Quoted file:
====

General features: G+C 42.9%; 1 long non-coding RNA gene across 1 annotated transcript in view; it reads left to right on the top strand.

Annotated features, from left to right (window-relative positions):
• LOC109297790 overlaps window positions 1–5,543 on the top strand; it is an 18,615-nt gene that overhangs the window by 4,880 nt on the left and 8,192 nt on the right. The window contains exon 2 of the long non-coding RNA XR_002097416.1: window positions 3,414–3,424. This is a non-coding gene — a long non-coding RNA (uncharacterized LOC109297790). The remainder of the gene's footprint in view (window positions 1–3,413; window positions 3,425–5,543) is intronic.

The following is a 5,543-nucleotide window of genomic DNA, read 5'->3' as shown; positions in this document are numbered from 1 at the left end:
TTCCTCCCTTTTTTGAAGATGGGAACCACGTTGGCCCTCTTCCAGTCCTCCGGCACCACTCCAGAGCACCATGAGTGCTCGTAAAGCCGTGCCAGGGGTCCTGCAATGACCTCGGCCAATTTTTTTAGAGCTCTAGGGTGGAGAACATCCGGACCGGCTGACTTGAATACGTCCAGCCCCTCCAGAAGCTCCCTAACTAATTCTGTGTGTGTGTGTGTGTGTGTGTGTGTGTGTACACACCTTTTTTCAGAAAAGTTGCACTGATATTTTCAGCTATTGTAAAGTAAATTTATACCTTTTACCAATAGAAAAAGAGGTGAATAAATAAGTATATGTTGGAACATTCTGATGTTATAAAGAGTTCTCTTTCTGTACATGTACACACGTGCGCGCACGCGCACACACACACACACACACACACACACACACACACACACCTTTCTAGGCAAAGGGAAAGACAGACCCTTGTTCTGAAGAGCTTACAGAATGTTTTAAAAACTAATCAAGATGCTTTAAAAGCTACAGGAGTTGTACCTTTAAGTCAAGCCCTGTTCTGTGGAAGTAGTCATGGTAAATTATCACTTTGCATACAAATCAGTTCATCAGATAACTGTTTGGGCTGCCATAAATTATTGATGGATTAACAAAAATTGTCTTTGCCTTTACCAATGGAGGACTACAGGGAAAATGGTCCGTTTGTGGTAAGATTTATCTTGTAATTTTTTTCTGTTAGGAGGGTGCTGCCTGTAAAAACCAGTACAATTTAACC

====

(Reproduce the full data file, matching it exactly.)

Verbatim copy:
General features: G+C 42.9%; 1 long non-coding RNA gene across 1 annotated transcript in view; it reads left to right on the top strand.

Annotated features, from left to right (window-relative positions):
• LOC109297790 overlaps window positions 1–5,543 on the top strand; it is an 18,615-nt gene that overhangs the window by 4,880 nt on the left and 8,192 nt on the right. The window contains exon 2 of the long non-coding RNA XR_002097416.1: window positions 3,414–3,424. This is a non-coding gene — a long non-coding RNA (uncharacterized LOC109297790). The remainder of the gene's footprint in view (window positions 1–3,413; window positions 3,425–5,543) is intronic.

The following is a 5,543-nucleotide window of genomic DNA, read 5'->3' as shown; positions in this document are numbered from 1 at the left end:
TTCCTCCCTTTTTTGAAGATGGGAACCACGTTGGCCCTCTTCCAGTCCTCCGGCACCACTCCAGAGCACCATGAGTGCTCGTAAAGCCGTGCCAGGGGTCCTGCAATGACCTCGGCCAATTTTTTTAGAGCTCTAGGGTGGAGAACATCCGGACCGGCTGACTTGAATACGTCCAGCCCCTCCAGAAGCTCCCTAACTAATTCTGTGTGTGTGTGTGTGTGTGTGTGTGTGTGTACACACCTTTTTTCAGAAAAGTTGCACTGATATTTTCAGCTATTGTAAAGTAAATTTATACCTTTTACCAATAGAAAAAGAGGTGAATAAATAAGTATATGTTGGAACATTCTGATGTTATAAAGAGTTCTCTTTCTGTACATGTACACACGTGCGCGCACGCGCACACACACACACACACACACACACACACACACACACACCTTTCTAGGCAAAGGGAAAGACAGACCCTTGTTCTGAAGAGCTTACAGAATGTTTTAAAAACTAATCAAGATGCTTTAAAAGCTACAGGAGTTGTACCTTTAAGTCAAGCCCTGTTCTGTGGAAGTAGTCATGGTAAATTATCACTTTGCATACAAATCAGTTCATCAGATAACTGTTTGGGCTGCCATAAATTATTGATGGATTAACAAAAATTGTCTTTGCCTTTACCAATGGAGGACTACAGGGAAAATGGTCCGTTTGTGGTAAGATTTATCTTGTAATTTTTTTCTGTTAGGAGGGTGCTGCCTGTAAAAACCAGTACAATTTAACC